On the health topic, the step aside from all the chemicals used in salon or DIY hair colorant (those skin-allergy tests are necessary for a reason and the scalp is a giant permeable membrane, you know) has been the crowning glory of my real self-care routine; the one that looks closely at everything I add or take away from my body. Impossible to look at health care thoroughly without scrutinising what you expose yourself to via the skin or your environment and the ingredients in hair colour were no longer a fit for me. Taking this decision has left me feeling able to use the most natural, organic hair products I can get my hands on, for my daily hair care, without feeling I’m undoing all that good work with a prolonged toxic overdose every time I get my roots done.
As for the super-white hair colour that’s coming through (and yes there’s always a tricky phase as the roots grow out but it doesn’t take all that long), I just love it; its far more “statement” and in-your-face than the mundane caramel blond I used to colour it. This has its own high and lowlights and literally glows in the sunlight, looking fab with sun-kissed complexion and colourful clothes. Best of all, it feels authentic and like a signature detail of “me”; one that would have lain dormant and suppressed (which seems such a shame when I’m all about self-expression…) had I continued to colour it to oblivion. Genuinely, it feels like gray hair is nothing to do with “being old” anymore (a stereotype that has more than run its course); but has everything to do with embracing maturity and experience, quirk-factor and individuality plus all those wonderful womanly qualities that come with territory. As I turn 47 this week, I find I still look surprising youthful for “my age” and my hair has nothing to do with it while my attitude has everything to say on the topic; I honestly regard myself as being in my prime. So yes, it feels worth shouting about as more and more women seem to be embracing the same choice-point without cringe or apology; its about time and what a great message to convey to our daughters and granddaughters.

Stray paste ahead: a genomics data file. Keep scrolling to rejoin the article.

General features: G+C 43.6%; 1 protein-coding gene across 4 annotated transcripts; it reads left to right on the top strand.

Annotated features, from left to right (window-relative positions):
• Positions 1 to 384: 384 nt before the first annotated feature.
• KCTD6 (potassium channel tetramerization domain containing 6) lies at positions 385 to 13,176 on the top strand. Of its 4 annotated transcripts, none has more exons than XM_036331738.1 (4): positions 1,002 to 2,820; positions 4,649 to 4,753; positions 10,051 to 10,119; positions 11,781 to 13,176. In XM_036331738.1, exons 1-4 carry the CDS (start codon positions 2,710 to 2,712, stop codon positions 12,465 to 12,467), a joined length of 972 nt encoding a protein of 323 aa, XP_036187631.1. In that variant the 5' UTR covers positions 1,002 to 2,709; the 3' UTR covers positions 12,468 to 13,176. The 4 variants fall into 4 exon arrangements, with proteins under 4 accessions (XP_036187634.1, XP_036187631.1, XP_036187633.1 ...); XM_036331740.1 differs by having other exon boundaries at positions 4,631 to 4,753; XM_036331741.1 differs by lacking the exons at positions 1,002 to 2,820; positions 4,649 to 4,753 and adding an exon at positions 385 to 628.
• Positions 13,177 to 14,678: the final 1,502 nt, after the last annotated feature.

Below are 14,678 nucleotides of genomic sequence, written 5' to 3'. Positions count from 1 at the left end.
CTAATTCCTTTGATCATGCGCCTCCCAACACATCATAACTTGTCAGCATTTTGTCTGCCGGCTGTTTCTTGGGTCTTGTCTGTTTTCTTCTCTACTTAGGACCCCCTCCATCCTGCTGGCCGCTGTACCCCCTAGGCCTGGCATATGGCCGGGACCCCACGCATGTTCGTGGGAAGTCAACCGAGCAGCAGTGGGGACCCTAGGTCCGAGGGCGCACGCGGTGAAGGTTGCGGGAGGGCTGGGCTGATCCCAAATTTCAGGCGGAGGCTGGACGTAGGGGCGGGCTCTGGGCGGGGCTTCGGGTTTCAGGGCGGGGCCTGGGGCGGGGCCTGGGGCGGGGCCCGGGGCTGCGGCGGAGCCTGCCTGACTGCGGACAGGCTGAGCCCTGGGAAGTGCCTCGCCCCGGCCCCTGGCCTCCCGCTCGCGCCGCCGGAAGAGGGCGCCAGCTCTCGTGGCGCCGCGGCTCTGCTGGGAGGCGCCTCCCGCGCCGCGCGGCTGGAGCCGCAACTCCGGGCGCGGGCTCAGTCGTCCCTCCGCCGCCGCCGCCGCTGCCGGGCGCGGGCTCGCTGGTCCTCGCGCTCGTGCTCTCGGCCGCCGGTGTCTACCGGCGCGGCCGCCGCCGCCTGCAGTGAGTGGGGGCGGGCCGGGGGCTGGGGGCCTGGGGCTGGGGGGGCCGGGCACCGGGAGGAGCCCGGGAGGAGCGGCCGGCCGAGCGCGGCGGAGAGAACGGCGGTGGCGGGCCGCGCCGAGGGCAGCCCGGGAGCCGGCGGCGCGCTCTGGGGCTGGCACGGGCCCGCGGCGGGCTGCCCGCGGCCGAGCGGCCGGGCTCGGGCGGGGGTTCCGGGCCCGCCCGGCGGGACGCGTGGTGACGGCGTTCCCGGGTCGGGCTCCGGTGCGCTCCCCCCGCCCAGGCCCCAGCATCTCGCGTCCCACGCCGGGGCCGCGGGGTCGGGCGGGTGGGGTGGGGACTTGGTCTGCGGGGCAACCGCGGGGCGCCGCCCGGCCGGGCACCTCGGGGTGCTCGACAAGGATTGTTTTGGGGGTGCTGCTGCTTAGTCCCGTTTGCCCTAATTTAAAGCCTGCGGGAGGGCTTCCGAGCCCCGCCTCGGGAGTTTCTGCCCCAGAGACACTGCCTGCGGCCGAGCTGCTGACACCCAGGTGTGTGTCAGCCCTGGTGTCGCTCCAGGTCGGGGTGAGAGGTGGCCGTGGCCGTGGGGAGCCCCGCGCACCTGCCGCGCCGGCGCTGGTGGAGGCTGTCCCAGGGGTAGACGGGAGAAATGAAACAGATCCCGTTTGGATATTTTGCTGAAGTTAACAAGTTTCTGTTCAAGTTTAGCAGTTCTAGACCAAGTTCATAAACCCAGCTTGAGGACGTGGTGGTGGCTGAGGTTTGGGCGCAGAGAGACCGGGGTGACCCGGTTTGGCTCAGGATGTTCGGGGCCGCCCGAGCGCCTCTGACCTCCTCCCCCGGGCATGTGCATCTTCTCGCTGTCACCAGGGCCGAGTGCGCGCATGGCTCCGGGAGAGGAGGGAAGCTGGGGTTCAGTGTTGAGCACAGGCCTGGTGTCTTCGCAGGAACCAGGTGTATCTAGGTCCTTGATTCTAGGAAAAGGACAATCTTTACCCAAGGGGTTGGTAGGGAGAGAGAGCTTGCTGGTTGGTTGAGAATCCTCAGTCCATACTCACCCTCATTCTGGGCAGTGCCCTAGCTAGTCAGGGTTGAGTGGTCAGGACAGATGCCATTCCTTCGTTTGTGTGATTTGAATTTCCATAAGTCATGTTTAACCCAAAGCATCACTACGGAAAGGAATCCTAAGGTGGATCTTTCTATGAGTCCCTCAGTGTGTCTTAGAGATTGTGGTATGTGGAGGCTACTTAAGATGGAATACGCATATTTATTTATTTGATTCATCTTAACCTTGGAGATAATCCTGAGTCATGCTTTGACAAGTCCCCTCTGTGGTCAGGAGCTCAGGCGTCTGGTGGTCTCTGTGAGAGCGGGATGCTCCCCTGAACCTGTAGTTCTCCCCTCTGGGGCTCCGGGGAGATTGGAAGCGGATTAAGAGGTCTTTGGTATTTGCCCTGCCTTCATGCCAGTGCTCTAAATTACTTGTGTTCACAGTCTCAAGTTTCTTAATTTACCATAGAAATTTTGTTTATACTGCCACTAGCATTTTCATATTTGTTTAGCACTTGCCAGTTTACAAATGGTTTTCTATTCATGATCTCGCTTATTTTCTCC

Care of gray hair…
Is actually very simple when you compare this with the old colour routine. Choose a good moisturising shampoo, conditioner and finishing oils to keep it shiny and sleek (I swear by Moroccan oil to finish the ends and use coconut oil as a leave-in heat treatment) plus I recommend the use of a natural gray-enhancing product such as Aveda’s Blue Malva range, which makes the whites as bright and dazzling as can be.
Articles and resources:
Gray Locks…25 Women Who Rock Silver Locks (Huffington Post)
The last article contains this wonderful quote, a great point to end on, about women who embrace their gray…
They always strike me as being high priestesses of sorts; women who are light years beyond societal beauty norms so much so that they’ve created their own niche where they can be alluring and beguiling without having to get into the whole battle royale that is aging. They get the joke; what makes the hot chicks hot is that they aren’t slaves to narcissism. They have the moxie to take their vanity in moderation which gives them an air of wisdom and strength.